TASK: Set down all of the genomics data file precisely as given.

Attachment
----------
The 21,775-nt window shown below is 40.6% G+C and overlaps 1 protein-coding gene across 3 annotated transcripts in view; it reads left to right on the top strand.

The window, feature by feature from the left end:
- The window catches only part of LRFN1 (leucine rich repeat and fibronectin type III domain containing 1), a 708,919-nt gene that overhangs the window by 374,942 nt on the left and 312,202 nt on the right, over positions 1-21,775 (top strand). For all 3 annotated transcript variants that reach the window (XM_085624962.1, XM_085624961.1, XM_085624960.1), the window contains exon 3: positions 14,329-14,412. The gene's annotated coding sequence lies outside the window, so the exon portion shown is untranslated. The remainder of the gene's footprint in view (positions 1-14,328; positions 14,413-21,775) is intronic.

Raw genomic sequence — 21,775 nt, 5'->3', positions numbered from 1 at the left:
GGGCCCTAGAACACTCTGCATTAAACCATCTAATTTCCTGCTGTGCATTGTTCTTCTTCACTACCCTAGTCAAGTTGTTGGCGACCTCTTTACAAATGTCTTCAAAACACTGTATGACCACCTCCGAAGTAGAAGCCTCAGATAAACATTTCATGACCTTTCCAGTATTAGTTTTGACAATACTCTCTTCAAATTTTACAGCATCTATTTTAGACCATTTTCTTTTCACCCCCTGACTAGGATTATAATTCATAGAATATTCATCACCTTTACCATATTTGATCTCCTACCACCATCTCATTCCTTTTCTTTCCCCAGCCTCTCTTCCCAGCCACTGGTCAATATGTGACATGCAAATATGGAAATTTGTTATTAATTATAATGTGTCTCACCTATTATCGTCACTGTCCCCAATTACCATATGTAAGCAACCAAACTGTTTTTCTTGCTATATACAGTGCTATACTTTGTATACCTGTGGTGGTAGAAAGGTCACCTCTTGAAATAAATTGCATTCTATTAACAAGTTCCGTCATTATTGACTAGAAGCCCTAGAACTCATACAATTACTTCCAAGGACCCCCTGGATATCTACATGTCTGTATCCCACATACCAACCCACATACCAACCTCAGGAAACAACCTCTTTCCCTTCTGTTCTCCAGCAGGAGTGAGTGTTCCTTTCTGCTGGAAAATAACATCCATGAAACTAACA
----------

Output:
The 21,775-nt window shown below is 40.6% G+C and overlaps 1 protein-coding gene across 3 annotated transcripts in view; it reads left to right on the top strand.

The window, feature by feature from the left end:
- The window catches only part of LRFN1 (leucine rich repeat and fibronectin type III domain containing 1), a 708,919-nt gene that overhangs the window by 374,942 nt on the left and 312,202 nt on the right, over positions 1-21,775 (top strand). For all 3 annotated transcript variants that reach the window (XM_085624962.1, XM_085624961.1, XM_085624960.1), the window contains exon 3: positions 14,329-14,412. The gene's annotated coding sequence lies outside the window, so the exon portion shown is untranslated. The remainder of the gene's footprint in view (positions 1-14,328; positions 14,413-21,775) is intronic.

Raw genomic sequence — 21,775 nt, 5'->3', positions numbered from 1 at the left:
GGGCCCTAGAACACTCTGCATTAAACCATCTAATTTCCTGCTGTGCATTGTTCTTCTTCACTACCCTAGTCAAGTTGTTGGCGACCTCTTTACAAATGTCTTCAAAACACTGTATGACCACCTCCGAAGTAGAAGCCTCAGATAAACATTTCATGACCTTTCCAGTATTAGTTTTGACAATACTCTCTTCAAATTTTACAGCATCTATTTTAGACCATTTTCTTTTCACCCCCTGACTAGGATTATAATTCATAGAATATTCATCACCTTTACCATATTTGATCTCCTACCACCATCTCATTCCTTTTCTTTCCCCAGCCTCTCTTCCCAGCCACTGGTCAATATGTGACATGCAAATATGGAAATTTGTTATTAATTATAATGTGTCTCACCTATTATCGTCACTGTCCCCAATTACCATATGTAAGCAACCAAACTGTTTTTCTTGCTATATACAGTGCTATACTTTGTATACCTGTGGTGGTAGAAAGGTCACCTCTTGAAATAAATTGCATTCTATTAACAAGTTCCGTCATTATTGACTAGAAGCCCTAGAACTCATACAATTACTTCCAAGGACCCCCTGGATATCTACATGTCTGTATCCCACATACCAACCCACATACCAACCTCAGGAAACAACCTCTTTCCCTTCTGTTCTCCAGCAGGAGTGAGTGTTCCTTTCTGCTGGAAAATAACATCCATGAAACTAACA